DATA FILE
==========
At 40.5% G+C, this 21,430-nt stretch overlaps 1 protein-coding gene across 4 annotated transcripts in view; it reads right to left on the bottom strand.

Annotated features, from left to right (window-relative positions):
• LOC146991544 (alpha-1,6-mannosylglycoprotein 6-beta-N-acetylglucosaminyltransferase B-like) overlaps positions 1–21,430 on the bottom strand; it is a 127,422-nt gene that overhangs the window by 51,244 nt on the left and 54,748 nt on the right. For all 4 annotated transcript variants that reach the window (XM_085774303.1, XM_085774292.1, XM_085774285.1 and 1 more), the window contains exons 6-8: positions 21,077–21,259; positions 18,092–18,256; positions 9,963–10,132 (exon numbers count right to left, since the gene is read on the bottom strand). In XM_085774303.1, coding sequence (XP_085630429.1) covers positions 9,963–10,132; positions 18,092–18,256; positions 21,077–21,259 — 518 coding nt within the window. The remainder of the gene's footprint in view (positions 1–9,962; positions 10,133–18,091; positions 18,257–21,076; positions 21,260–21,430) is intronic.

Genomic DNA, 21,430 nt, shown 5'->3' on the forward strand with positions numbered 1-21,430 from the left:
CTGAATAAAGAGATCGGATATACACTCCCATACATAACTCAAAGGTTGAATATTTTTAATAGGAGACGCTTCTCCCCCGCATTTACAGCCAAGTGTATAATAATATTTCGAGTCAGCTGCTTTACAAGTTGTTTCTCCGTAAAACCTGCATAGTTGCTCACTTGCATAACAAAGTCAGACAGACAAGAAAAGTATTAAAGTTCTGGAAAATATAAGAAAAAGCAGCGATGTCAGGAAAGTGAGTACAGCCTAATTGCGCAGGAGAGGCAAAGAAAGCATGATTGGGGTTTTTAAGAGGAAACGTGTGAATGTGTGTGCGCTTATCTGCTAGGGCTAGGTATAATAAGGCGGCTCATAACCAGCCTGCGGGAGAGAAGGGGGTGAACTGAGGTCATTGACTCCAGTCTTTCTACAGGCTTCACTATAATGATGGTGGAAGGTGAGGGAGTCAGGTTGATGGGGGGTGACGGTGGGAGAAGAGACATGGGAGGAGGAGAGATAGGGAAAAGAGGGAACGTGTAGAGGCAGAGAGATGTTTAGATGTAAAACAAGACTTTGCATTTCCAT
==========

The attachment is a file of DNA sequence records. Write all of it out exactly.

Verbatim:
At 40.5% G+C, this 21,430-nt stretch overlaps 1 protein-coding gene across 4 annotated transcripts in view; it reads right to left on the bottom strand.

Annotated features, from left to right (window-relative positions):
• LOC146991544 (alpha-1,6-mannosylglycoprotein 6-beta-N-acetylglucosaminyltransferase B-like) overlaps positions 1–21,430 on the bottom strand; it is a 127,422-nt gene that overhangs the window by 51,244 nt on the left and 54,748 nt on the right. For all 4 annotated transcript variants that reach the window (XM_085774303.1, XM_085774292.1, XM_085774285.1 and 1 more), the window contains exons 6-8: positions 21,077–21,259; positions 18,092–18,256; positions 9,963–10,132 (exon numbers count right to left, since the gene is read on the bottom strand). In XM_085774303.1, coding sequence (XP_085630429.1) covers positions 9,963–10,132; positions 18,092–18,256; positions 21,077–21,259 — 518 coding nt within the window. The remainder of the gene's footprint in view (positions 1–9,962; positions 10,133–18,091; positions 18,257–21,076; positions 21,260–21,430) is intronic.

Genomic DNA, 21,430 nt, shown 5'->3' on the forward strand with positions numbered 1-21,430 from the left:
CTGAATAAAGAGATCGGATATACACTCCCATACATAACTCAAAGGTTGAATATTTTTAATAGGAGACGCTTCTCCCCCGCATTTACAGCCAAGTGTATAATAATATTTCGAGTCAGCTGCTTTACAAGTTGTTTCTCCGTAAAACCTGCATAGTTGCTCACTTGCATAACAAAGTCAGACAGACAAGAAAAGTATTAAAGTTCTGGAAAATATAAGAAAAAGCAGCGATGTCAGGAAAGTGAGTACAGCCTAATTGCGCAGGAGAGGCAAAGAAAGCATGATTGGGGTTTTTAAGAGGAAACGTGTGAATGTGTGTGCGCTTATCTGCTAGGGCTAGGTATAATAAGGCGGCTCATAACCAGCCTGCGGGAGAGAAGGGGGTGAACTGAGGTCATTGACTCCAGTCTTTCTACAGGCTTCACTATAATGATGGTGGAAGGTGAGGGAGTCAGGTTGATGGGGGGTGACGGTGGGAGAAGAGACATGGGAGGAGGAGAGATAGGGAAAAGAGGGAACGTGTAGAGGCAGAGAGATGTTTAGATGTAAAACAAGACTTTGCATTTCCAT